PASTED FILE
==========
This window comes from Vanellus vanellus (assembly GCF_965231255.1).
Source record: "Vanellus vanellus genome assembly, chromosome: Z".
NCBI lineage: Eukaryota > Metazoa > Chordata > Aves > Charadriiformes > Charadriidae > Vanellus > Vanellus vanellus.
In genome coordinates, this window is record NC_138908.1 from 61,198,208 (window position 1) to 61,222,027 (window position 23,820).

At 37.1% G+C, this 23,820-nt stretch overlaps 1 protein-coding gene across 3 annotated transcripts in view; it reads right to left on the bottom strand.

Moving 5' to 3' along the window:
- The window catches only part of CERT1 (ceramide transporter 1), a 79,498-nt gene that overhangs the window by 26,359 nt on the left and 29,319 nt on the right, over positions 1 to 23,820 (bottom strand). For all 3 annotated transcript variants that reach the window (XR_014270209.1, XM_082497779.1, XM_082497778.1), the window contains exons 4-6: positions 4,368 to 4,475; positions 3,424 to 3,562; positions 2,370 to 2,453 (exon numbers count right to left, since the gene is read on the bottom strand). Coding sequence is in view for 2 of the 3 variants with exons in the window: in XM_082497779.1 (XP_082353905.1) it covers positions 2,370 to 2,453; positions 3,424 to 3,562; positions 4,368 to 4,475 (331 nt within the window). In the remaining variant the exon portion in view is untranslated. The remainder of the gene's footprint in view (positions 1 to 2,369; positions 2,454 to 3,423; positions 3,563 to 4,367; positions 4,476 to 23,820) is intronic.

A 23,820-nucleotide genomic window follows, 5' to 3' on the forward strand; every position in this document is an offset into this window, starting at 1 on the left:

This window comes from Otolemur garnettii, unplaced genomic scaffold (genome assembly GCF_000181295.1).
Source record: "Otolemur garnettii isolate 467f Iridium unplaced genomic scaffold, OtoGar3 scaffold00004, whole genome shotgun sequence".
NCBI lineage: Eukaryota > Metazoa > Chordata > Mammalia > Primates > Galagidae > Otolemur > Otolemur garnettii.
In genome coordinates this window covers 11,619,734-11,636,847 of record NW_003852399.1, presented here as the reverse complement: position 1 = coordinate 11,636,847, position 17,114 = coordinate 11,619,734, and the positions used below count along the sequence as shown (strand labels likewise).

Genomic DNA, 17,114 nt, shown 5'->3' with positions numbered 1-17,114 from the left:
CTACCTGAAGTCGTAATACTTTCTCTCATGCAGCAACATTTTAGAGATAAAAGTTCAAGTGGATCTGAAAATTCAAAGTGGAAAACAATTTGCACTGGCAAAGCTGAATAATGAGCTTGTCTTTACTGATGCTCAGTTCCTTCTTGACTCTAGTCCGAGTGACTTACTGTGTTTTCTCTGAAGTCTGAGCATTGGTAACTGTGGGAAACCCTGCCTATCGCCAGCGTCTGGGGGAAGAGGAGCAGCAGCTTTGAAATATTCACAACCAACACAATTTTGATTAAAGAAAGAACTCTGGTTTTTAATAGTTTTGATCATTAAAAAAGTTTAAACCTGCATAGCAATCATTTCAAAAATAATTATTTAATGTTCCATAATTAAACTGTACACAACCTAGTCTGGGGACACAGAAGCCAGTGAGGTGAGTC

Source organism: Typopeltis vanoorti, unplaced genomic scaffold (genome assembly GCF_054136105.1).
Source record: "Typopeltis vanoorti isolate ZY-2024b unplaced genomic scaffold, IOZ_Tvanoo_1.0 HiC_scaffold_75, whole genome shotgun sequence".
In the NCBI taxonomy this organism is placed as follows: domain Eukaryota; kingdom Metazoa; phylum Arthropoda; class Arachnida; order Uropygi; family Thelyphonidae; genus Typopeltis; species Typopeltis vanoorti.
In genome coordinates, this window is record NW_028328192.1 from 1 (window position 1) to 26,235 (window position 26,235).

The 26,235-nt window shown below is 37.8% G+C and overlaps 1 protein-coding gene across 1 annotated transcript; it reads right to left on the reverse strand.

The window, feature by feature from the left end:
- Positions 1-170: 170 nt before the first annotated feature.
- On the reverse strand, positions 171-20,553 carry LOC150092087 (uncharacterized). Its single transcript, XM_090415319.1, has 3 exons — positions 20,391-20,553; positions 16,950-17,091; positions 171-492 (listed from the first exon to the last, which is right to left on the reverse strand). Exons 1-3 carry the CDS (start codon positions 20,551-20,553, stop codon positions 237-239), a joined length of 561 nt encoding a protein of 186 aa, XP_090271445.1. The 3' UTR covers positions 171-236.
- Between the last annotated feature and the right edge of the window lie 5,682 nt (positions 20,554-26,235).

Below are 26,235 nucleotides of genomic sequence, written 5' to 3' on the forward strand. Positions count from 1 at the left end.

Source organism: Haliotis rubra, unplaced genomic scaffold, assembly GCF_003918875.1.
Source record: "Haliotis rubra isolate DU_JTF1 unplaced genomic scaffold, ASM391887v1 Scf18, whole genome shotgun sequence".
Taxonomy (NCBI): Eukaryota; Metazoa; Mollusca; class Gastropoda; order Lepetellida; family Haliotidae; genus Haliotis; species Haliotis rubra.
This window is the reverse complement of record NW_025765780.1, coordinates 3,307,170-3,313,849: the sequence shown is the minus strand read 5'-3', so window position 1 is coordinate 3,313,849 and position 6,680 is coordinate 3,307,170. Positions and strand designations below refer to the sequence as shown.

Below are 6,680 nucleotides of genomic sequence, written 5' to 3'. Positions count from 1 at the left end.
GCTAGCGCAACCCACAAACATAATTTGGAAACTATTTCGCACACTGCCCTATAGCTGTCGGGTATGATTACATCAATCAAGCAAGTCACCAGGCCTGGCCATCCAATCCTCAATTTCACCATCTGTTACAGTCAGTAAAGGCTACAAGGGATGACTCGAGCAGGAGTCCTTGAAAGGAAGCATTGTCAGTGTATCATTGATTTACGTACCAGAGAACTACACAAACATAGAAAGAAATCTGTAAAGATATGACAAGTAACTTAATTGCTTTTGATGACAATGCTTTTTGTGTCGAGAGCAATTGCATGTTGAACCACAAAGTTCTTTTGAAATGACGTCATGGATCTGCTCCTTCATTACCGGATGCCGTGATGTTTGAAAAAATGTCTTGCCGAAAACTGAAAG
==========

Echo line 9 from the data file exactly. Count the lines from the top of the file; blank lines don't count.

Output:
This window comes from Otolemur garnettii, unplaced genomic scaffold (genome assembly GCF_000181295.1).